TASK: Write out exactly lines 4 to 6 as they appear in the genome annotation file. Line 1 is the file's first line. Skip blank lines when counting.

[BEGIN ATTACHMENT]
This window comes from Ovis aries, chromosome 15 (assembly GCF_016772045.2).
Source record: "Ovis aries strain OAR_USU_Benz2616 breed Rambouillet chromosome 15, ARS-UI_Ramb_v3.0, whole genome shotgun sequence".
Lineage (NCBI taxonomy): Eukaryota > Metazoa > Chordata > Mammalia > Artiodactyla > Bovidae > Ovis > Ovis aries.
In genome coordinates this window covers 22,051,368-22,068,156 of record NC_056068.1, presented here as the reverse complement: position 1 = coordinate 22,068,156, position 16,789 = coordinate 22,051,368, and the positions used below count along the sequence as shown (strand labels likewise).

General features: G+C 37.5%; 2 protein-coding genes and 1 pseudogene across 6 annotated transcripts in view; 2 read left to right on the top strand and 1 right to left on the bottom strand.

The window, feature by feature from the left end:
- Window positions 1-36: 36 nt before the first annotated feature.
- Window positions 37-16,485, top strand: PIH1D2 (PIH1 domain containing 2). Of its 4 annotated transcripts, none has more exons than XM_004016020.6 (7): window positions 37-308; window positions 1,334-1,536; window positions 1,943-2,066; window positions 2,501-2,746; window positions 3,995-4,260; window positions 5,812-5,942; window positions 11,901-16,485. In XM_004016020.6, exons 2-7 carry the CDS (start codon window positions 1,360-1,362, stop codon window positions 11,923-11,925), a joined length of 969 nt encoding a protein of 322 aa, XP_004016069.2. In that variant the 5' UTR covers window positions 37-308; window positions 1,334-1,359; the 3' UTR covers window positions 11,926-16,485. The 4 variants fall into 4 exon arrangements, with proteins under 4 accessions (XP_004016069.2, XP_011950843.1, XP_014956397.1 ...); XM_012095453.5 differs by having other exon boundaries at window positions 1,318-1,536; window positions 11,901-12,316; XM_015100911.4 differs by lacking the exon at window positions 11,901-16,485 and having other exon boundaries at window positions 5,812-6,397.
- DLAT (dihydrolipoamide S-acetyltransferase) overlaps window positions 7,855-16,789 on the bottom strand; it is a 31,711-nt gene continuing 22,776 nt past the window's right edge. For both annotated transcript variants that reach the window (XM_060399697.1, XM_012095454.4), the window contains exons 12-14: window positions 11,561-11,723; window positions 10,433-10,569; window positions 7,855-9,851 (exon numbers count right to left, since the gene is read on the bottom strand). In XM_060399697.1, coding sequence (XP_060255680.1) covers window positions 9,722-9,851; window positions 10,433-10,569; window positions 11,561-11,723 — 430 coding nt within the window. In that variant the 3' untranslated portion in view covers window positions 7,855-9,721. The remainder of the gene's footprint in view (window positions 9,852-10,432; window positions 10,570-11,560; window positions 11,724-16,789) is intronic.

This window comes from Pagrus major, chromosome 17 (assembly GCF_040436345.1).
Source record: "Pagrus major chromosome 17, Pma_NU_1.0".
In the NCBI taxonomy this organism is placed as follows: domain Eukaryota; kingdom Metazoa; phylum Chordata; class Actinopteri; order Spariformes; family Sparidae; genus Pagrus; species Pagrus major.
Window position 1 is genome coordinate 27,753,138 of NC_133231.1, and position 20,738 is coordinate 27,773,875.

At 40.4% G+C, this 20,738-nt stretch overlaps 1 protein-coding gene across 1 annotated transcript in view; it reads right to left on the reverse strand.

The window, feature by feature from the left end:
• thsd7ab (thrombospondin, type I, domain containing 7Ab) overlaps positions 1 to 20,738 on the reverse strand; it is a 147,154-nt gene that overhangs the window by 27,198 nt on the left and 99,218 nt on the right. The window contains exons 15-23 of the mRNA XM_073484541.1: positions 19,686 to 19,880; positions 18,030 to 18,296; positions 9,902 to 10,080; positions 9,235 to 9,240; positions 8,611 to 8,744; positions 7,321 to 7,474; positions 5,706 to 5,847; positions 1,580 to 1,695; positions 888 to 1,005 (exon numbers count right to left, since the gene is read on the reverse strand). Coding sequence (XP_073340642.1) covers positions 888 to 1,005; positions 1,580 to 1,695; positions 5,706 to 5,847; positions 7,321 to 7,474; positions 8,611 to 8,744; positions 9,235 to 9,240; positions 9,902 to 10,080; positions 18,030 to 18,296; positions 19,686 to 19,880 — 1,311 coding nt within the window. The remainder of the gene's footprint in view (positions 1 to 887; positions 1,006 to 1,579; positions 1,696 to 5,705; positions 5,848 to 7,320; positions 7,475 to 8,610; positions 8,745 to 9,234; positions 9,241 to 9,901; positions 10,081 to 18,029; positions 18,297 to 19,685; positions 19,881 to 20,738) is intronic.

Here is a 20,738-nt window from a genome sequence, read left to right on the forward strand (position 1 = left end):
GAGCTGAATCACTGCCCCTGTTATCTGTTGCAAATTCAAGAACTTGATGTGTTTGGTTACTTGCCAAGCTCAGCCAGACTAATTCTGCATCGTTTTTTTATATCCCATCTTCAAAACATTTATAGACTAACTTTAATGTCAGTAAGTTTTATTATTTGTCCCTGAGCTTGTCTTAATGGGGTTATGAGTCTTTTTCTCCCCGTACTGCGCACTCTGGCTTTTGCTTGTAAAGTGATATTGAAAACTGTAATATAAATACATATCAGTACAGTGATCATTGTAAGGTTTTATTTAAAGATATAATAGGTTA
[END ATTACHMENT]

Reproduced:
In genome coordinates this window covers 22,051,368-22,068,156 of record NC_056068.1, presented here as the reverse complement: position 1 = coordinate 22,068,156, position 16,789 = coordinate 22,051,368, and the positions used below count along the sequence as shown (strand labels likewise).

General features: G+C 37.5%; 2 protein-coding genes and 1 pseudogene across 6 annotated transcripts in view; 2 read left to right on the top strand and 1 right to left on the bottom strand.

The window, feature by feature from the left end: